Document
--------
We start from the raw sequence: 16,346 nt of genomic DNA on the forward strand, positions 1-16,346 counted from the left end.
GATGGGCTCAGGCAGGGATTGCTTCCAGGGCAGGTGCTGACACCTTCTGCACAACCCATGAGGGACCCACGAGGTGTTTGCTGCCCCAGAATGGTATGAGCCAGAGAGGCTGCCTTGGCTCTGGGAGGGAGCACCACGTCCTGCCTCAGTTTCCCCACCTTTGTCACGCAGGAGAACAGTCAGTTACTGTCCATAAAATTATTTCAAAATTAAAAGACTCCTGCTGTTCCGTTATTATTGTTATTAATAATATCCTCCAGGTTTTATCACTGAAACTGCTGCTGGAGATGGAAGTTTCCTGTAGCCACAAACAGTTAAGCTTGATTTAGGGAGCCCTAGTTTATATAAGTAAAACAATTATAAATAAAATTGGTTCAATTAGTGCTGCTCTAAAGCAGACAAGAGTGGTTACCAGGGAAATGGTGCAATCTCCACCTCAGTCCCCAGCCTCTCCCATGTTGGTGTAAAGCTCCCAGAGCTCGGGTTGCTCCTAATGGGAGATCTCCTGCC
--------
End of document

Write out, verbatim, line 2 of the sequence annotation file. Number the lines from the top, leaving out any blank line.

GATGGGCTCAGGCAGGGATTGCTTCCAGGGCAGGTGCTGACACCTTCTGCACAACCCATGAGGGACCCACGAGGTGTTTGCTGCCCCAGAATGGTATGAGCCAGAGAGGCTGCCTTGGCTCTGGGAGGGAGCACCACGTCCTGCCTCAGTTTCCCCACCTTTGTCACGCAGGAGAACAGTCAGTTACTGTCCATAAAATTATTTCAAAATTAAAAGACTCCTGCTGTTCCGTTATTATTGTTATTAATAATATCCTCCAGGTTTTATCACTGAAACTGCTGCTGGAGATGGAAGTTTCCTGTAGCCACAAACAGTTAAGCTTGATTTAGGGAGCCCTAGTTTATATAAGTAAAACAATTATAAATAAAATTGGTTCAATTAGTGCTGCTCTAAAGCAGACAAGAGTGGTTACCAGGGAAATGGTGCAATCTCCACCTCAGTCCCCAGCCTCTCCCATGTTGGTGTAAAGCTCCCAGAGCTCGGGTTGCTCCTAATGGGAGATCTCCTGCC